Scabious 'Mariposa violet' found a new home in front of a black bugbane. 'Butterfly blue' would be even more stunning.

I found myself wandering around the garden yesterday with a wheelbarrow full plants in need of a new home – a  lonely blue star juniper, a beautiful blue scabious just starting to bloom and several sections of a blue hosta. The question was, where should I put them? Sound familiar?

I spend a lot of my time helping homeowners who have done too much plunking over the years. You know – plunk it here, plunk it there. There’s a hole – plunk.

My philosophy is simple – have a reason for putting plant A with plant B (and “because there was a space” does NOT count as a reason!)

Blue is an easy color to blend into the garden, looking as much at home with delicate pastels as with jewel tones. I especially like to see it being used to break up what can easily become a monotonous purple and chartreuse color scheme. Add a little blue in there and suddenly it seems fresh.

I wanted something different and I found it; BLACK and blue. I’ll spare you the obvious puns about bruises.

One of those gardening 'Aha' moments when I noticed what a great pair black and blue made

I first noticed how well black and blue went together when I planted blue bellflowers (Campanula persicifolia) in front of a stand of inky black bugbane (Cimifuga racemosa ‘Hillside black beauty). The bellflower brought out the blue tones within the black foliage while the flower color seemed more vibrant when seen against its dark companion. It became one of those gardening ‘Aha’ moments.

So the scabious and hostas got tucked in next to a mature group of bugbane and my blue star juniper is going to front a stand of ‘Passionate’ cape fuchsias (Phygelius recta) which has remarkable black stems and  dark greeny-black foliage topped by orange fuchsia-like flowers which already have us on the hummingbird radar for miles around!


As with any plant combination, start with great foliage and you’re half way there.


Ideas for shady sites.

Clockwise; 'Blackie' sweet potato vine, hosta, black mondo grass and 'Blue shadow' fothergilla

Include some of these in containers for close-up appreciation; ‘Midnight blue’ wishbone flower (Torenia sp.) is a favorite of mine and looks wonderful mingling with black mondo grass (Ophiopogon planiscapus ‘Nigrescens’).

Clockwise; woodland phlox , 'Obsidian' coral bells, 'Blue star' columbine and 'Black magic' coleus

Other shade loving black and blue plants include hydrangeas, the tropical looking elephant ears (Colocasia esculenta) and the wonderful  spring bulbs such as bluebells, Camassia and anemone blanda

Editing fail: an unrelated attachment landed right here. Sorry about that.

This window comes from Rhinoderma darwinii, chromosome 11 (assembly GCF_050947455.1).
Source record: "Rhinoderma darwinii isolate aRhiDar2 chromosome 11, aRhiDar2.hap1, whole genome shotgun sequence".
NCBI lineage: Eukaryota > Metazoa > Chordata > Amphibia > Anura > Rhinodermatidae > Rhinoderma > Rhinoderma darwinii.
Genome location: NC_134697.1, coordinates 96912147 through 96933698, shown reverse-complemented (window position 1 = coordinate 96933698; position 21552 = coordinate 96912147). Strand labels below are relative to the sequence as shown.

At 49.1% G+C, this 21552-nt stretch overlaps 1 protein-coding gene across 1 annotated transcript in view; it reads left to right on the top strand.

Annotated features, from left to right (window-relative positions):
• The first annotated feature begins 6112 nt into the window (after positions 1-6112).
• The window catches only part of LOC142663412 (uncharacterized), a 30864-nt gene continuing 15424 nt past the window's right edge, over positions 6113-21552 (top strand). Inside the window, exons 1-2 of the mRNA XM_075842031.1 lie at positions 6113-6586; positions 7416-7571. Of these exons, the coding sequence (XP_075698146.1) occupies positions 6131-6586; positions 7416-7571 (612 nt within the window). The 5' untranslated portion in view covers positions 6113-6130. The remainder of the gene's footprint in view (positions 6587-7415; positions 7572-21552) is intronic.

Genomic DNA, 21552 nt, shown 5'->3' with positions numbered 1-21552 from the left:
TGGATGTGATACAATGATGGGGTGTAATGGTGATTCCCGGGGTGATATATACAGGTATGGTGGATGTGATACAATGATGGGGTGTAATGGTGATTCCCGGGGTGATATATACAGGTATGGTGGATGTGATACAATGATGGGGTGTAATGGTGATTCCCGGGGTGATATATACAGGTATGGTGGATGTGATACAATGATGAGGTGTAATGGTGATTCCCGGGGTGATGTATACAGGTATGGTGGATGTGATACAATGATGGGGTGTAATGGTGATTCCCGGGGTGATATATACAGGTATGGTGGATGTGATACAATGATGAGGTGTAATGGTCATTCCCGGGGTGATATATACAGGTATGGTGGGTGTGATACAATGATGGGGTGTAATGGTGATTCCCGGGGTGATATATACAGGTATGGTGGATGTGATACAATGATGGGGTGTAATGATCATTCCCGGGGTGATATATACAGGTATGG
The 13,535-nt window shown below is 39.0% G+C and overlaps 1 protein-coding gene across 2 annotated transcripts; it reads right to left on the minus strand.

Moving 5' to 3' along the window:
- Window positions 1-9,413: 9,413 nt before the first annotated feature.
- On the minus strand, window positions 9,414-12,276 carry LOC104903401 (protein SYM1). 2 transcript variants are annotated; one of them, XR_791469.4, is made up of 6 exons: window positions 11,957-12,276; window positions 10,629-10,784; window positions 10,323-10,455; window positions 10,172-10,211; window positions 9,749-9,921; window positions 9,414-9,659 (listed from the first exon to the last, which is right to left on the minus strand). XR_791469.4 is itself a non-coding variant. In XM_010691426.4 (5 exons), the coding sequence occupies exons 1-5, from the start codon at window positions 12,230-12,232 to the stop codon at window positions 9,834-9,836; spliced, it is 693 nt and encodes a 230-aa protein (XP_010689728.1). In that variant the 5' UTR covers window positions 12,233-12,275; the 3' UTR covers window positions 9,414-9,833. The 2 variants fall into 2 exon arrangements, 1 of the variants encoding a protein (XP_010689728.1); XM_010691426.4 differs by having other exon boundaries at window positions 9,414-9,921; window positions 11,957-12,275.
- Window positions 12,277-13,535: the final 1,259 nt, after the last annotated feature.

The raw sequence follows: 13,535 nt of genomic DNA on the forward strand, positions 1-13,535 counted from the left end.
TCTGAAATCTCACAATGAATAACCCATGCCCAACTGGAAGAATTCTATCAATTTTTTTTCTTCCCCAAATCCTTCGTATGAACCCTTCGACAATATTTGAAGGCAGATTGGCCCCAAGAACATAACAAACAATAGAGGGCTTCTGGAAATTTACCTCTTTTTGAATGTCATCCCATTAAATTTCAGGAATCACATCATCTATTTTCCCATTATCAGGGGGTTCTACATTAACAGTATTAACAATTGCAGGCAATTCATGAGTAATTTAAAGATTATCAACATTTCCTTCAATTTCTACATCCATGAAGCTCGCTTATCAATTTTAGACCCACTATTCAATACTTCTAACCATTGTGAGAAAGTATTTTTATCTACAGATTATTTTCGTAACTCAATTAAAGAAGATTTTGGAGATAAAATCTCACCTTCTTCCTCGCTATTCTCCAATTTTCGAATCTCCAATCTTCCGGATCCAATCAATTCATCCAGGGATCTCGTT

Ideas for sunny sites


Clockwise; black bamboo, delphinium, Aeonium 'Zwartkopf', 'Sapphire blue' sea holly

Foliage and flowers are obvious options but consider planting a stand of black bamboo in a large blue container.

Clockwise; 'Sisikiyou' blue fescue, pansy. 'Rozanne' geranium and 'Spilled wine' weigela

There are many other black and blue options for sun including;

The shrub ‘Black lace’ elderberry (Sambucus racemosa), annual blue fanflower (Scaevola sp.)  and perennial blue speedwells (Veronica sp.)

Solo performers


'Black and blue' sage brings an intense color punch to sunny gardens. Imagine this rising from a carpet of black mondo grass

Then there are a couple of plants who have it all in one tidy package. ‘Black and blue’ sage is an annual in my area but worth including for all the hummingbirds it attracts.

‘Caradonna’ sage is a more reliable perennial and carries rich blue flowers along the length of its tough black stems. It blooms throughout the summer unlike some other varieties. All sages are deer resistant – a bonus for my garden. Still talking to the exploding rabbit population about their diet…



'Black scallop' bugleweed has wonderful crinkled black leaves and deep blue spring flowers - a favorite evergreen perennial for damp shade



There are also several varieties of  bugleweed (Ajuga reptans) which are almost black such as ‘Black scallop’ and ’Metallica’. In spring the foliage is studded with short fat spikes of blue flowers. Bugleweed loves moist conditions in partial shade. I am using it as a groundcover on my stream banks in the hope of suppressing weeds but it’s also a popular addition in shade containers.


What’s your favorite black and blue?


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